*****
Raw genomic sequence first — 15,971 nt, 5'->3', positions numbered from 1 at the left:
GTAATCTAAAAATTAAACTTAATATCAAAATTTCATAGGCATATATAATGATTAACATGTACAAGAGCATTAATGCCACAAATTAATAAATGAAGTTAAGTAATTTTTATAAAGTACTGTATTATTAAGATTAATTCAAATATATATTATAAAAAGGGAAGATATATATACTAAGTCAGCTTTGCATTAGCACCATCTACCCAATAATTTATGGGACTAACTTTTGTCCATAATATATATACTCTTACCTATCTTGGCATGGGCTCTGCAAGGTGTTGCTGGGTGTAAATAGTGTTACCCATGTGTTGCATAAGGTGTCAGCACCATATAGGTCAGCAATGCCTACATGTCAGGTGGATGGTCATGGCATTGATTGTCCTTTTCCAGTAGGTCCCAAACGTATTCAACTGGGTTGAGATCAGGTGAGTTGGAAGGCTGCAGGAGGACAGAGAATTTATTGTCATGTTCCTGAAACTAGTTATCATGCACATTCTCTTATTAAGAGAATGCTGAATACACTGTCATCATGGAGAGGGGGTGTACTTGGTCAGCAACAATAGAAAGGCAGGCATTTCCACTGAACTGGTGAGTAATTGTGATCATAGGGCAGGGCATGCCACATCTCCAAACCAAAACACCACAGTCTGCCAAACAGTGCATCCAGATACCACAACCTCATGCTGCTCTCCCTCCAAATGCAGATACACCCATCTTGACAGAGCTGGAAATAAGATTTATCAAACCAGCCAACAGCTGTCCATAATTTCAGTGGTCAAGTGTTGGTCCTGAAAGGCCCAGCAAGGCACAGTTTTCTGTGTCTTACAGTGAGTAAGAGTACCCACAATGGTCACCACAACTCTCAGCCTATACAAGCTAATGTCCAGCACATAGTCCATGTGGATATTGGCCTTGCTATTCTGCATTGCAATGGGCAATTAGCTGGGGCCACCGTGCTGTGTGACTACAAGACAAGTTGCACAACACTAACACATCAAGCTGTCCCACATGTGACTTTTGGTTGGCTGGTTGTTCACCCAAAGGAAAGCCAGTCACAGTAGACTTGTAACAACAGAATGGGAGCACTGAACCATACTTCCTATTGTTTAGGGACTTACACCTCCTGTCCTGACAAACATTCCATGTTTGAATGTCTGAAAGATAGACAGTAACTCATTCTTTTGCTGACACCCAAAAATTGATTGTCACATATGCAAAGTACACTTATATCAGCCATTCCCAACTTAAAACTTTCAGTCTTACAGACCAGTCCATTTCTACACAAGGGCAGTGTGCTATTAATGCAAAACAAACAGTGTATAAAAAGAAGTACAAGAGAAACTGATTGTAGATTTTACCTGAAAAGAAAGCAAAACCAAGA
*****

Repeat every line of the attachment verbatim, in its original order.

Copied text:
Raw genomic sequence first — 15,971 nt, 5'->3', positions numbered from 1 at the left:
GTAATCTAAAAATTAAACTTAATATCAAAATTTCATAGGCATATATAATGATTAACATGTACAAGAGCATTAATGCCACAAATTAATAAATGAAGTTAAGTAATTTTTATAAAGTACTGTATTATTAAGATTAATTCAAATATATATTATAAAAAGGGAAGATATATATACTAAGTCAGCTTTGCATTAGCACCATCTACCCAATAATTTATGGGACTAACTTTTGTCCATAATATATATACTCTTACCTATCTTGGCATGGGCTCTGCAAGGTGTTGCTGGGTGTAAATAGTGTTACCCATGTGTTGCATAAGGTGTCAGCACCATATAGGTCAGCAATGCCTACATGTCAGGTGGATGGTCATGGCATTGATTGTCCTTTTCCAGTAGGTCCCAAACGTATTCAACTGGGTTGAGATCAGGTGAGTTGGAAGGCTGCAGGAGGACAGAGAATTTATTGTCATGTTCCTGAAACTAGTTATCATGCACATTCTCTTATTAAGAGAATGCTGAATACACTGTCATCATGGAGAGGGGGTGTACTTGGTCAGCAACAATAGAAAGGCAGGCATTTCCACTGAACTGGTGAGTAATTGTGATCATAGGGCAGGGCATGCCACATCTCCAAACCAAAACACCACAGTCTGCCAAACAGTGCATCCAGATACCACAACCTCATGCTGCTCTCCCTCCAAATGCAGATACACCCATCTTGACAGAGCTGGAAATAAGATTTATCAAACCAGCCAACAGCTGTCCATAATTTCAGTGGTCAAGTGTTGGTCCTGAAAGGCCCAGCAAGGCACAGTTTTCTGTGTCTTACAGTGAGTAAGAGTACCCACAATGGTCACCACAACTCTCAGCCTATACAAGCTAATGTCCAGCACATAGTCCATGTGGATATTGGCCTTGCTATTCTGCATTGCAATGGGCAATTAGCTGGGGCCACCGTGCTGTGTGACTACAAGACAAGTTGCACAACACTAACACATCAAGCTGTCCCACATGTGACTTTTGGTTGGCTGGTTGTTCACCCAAAGGAAAGCCAGTCACAGTAGACTTGTAACAACAGAATGGGAGCACTGAACCATACTTCCTATTGTTTAGGGACTTACACCTCCTGTCCTGACAAACATTCCATGTTTGAATGTCTGAAAGATAGACAGTAACTCATTCTTTTGCTGACACCCAAAAATTGATTGTCACATATGCAAAGTACACTTATATCAGCCATTCCCAACTTAAAACTTTCAGTCTTACAGACCAGTCCATTTCTACACAAGGGCAGTGTGCTATTAATGCAAAACAAACAGTGTATAAAAAGAAGTACAAGAGAAACTGATTGTAGATTTTACCTGAAAAGAAAGCAAAACCAAGA